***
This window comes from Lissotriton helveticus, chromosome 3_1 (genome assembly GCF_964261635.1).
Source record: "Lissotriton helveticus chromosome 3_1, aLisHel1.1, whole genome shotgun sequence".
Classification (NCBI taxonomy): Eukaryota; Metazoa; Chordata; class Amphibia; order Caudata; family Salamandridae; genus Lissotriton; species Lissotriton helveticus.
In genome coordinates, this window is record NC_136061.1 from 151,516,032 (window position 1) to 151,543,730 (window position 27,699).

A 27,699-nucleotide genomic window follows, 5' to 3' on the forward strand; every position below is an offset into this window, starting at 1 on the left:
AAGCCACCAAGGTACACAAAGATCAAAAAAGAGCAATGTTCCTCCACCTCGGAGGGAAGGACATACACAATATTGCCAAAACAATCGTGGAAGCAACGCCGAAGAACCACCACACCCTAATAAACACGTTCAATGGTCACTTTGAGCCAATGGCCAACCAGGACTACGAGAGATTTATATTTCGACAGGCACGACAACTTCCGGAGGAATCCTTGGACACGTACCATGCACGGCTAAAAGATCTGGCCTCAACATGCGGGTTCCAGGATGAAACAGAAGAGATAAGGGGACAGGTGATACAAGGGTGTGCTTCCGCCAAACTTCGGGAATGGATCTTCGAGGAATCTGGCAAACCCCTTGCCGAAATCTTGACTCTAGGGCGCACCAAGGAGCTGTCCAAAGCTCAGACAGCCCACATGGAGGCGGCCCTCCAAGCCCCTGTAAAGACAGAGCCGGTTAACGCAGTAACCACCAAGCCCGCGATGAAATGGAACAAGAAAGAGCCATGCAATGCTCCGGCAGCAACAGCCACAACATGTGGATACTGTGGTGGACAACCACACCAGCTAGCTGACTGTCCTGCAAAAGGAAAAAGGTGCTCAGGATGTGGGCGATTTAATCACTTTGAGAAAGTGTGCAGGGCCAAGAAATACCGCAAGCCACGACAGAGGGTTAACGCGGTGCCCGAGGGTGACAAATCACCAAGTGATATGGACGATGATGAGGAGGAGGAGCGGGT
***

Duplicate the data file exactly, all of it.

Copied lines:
This window comes from Lissotriton helveticus, chromosome 3_1 (genome assembly GCF_964261635.1).
Source record: "Lissotriton helveticus chromosome 3_1, aLisHel1.1, whole genome shotgun sequence".
Classification (NCBI taxonomy): Eukaryota; Metazoa; Chordata; class Amphibia; order Caudata; family Salamandridae; genus Lissotriton; species Lissotriton helveticus.
In genome coordinates, this window is record NC_136061.1 from 151,516,032 (window position 1) to 151,543,730 (window position 27,699).

A 27,699-nucleotide genomic window follows, 5' to 3' on the forward strand; every position below is an offset into this window, starting at 1 on the left:
AAGCCACCAAGGTACACAAAGATCAAAAAAGAGCAATGTTCCTCCACCTCGGAGGGAAGGACATACACAATATTGCCAAAACAATCGTGGAAGCAACGCCGAAGAACCACCACACCCTAATAAACACGTTCAATGGTCACTTTGAGCCAATGGCCAACCAGGACTACGAGAGATTTATATTTCGACAGGCACGACAACTTCCGGAGGAATCCTTGGACACGTACCATGCACGGCTAAAAGATCTGGCCTCAACATGCGGGTTCCAGGATGAAACAGAAGAGATAAGGGGACAGGTGATACAAGGGTGTGCTTCCGCCAAACTTCGGGAATGGATCTTCGAGGAATCTGGCAAACCCCTTGCCGAAATCTTGACTCTAGGGCGCACCAAGGAGCTGTCCAAAGCTCAGACAGCCCACATGGAGGCGGCCCTCCAAGCCCCTGTAAAGACAGAGCCGGTTAACGCAGTAACCACCAAGCCCGCGATGAAATGGAACAAGAAAGAGCCATGCAATGCTCCGGCAGCAACAGCCACAACATGTGGATACTGTGGTGGACAACCACACCAGCTAGCTGACTGTCCTGCAAAAGGAAAAAGGTGCTCAGGATGTGGGCGATTTAATCACTTTGAGAAAGTGTGCAGGGCCAAGAAATACCGCAAGCCACGACAGAGGGTTAACGCGGTGCCCGAGGGTGACAAATCACCAAGTGATATGGACGATGATGAGGAGGAGGAGCGGGT